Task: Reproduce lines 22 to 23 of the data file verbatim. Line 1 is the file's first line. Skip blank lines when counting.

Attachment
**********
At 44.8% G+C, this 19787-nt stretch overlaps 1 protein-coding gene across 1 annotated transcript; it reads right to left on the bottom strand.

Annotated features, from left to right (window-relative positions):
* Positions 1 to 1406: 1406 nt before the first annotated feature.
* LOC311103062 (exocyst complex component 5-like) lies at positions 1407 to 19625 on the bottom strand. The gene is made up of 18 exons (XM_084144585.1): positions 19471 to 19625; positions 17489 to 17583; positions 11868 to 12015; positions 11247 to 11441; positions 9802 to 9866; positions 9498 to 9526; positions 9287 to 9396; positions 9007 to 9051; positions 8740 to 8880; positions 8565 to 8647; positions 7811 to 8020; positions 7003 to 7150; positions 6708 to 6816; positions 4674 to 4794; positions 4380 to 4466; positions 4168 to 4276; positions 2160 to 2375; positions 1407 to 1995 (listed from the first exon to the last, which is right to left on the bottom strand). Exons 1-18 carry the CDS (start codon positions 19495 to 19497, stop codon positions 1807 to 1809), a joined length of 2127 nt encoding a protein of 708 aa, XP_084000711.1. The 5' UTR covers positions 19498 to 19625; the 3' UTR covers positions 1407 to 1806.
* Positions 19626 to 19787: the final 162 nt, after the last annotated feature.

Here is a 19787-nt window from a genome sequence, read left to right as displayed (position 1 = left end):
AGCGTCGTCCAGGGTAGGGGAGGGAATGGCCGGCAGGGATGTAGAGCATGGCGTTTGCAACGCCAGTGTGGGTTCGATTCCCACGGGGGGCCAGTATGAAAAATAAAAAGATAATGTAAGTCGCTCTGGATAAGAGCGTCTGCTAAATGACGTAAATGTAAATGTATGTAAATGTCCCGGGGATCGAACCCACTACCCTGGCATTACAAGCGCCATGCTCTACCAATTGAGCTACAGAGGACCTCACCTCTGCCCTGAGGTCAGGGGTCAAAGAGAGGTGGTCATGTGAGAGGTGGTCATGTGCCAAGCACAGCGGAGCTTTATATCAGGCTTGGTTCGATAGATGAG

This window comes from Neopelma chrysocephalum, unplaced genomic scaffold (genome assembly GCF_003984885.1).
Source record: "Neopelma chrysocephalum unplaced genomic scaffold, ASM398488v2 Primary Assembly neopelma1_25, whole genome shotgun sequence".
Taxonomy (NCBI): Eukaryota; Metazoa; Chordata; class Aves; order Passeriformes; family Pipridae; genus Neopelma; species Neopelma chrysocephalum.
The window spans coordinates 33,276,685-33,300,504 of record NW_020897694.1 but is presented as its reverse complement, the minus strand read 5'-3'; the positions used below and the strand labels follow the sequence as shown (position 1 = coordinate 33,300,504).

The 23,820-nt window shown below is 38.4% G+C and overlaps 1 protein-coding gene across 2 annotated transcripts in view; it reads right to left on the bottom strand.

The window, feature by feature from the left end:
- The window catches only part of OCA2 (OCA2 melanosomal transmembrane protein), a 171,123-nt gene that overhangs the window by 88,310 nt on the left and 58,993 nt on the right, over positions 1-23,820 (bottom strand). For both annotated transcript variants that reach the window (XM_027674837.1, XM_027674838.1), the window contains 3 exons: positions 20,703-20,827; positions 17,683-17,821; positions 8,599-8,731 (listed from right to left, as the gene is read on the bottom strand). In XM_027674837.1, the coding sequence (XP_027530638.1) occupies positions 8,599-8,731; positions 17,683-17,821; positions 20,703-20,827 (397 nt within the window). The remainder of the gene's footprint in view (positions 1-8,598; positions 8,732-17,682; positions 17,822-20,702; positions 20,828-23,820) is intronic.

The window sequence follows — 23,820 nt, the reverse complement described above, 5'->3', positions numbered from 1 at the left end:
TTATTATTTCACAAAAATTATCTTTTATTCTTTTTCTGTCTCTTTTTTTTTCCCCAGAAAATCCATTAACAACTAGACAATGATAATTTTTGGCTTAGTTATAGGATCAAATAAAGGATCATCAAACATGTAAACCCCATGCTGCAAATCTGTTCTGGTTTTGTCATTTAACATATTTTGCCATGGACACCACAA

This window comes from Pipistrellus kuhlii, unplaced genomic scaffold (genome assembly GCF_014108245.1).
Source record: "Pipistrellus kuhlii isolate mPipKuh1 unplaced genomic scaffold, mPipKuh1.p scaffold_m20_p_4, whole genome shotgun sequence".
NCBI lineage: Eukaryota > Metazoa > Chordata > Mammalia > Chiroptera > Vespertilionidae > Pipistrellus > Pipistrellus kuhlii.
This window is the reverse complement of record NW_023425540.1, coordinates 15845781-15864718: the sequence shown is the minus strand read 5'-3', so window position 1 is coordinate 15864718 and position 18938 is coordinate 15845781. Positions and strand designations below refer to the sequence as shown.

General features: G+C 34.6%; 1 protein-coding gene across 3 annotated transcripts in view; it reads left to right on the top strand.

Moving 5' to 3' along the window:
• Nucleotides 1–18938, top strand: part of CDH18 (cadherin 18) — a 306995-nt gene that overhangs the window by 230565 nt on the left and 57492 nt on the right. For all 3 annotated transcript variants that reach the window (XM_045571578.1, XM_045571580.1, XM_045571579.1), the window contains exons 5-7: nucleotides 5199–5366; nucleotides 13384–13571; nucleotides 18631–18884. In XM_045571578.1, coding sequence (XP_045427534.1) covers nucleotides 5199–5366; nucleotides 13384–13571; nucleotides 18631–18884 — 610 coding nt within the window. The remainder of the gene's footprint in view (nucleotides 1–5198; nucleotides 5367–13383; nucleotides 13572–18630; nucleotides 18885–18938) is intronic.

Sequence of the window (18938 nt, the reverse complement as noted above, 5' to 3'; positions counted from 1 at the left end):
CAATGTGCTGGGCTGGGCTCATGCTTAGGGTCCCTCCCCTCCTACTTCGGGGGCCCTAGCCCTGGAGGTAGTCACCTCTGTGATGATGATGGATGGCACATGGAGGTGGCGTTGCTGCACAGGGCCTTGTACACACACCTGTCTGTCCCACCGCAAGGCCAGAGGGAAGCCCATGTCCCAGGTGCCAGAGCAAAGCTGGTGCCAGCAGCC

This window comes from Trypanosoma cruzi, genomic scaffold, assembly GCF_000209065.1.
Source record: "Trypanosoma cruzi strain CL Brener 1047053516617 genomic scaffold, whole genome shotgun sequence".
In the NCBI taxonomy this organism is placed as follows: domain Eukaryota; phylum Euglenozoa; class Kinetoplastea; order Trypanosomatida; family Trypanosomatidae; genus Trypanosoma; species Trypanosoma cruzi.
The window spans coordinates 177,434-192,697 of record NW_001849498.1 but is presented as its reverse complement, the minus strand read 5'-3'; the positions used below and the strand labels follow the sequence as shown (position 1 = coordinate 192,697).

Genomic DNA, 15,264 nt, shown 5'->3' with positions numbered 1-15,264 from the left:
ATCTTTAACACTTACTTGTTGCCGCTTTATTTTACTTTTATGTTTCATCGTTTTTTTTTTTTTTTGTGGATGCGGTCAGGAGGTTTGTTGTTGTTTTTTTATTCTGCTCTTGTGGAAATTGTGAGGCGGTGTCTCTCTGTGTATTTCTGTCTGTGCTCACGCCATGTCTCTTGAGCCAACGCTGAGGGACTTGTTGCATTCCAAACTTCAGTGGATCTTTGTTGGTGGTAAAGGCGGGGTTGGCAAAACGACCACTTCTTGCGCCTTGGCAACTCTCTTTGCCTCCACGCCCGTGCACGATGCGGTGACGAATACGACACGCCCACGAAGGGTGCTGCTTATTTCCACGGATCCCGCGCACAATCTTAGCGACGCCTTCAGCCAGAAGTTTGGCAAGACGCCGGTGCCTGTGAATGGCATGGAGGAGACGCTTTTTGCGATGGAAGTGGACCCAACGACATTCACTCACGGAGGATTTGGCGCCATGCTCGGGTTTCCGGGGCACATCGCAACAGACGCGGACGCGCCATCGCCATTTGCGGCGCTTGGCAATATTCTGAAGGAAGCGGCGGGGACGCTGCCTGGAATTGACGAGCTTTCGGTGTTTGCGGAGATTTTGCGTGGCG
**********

Moving 5' to 3' along the window:
• Nucleotides 1–18938, top strand: part of CDH18 (cadherin 18) — a 306995-nt gene that overhangs the window by 230565 nt on the left and 57492 nt on the right. For all 3 annotated transcript variants that reach the window (XM_045571578.1, XM_045571580.1, XM_045571579.1), the window contains exons 5-7: nucleotides 5199–5366; nucleotides 13384–13571; nucleotides 18631–18884. In XM_045571578.1, coding sequence (XP_045427534.1) covers nucleotides 5199–5366; nucleotides 13384–13571; nucleotides 18631–18884 — 610 coding nt within the window. The remainder of the gene's footprint in view (nucleotides 1–5198; nucleotides 5367–13383; nucleotides 13572–18630; nucleotides 18885–18938) is intronic.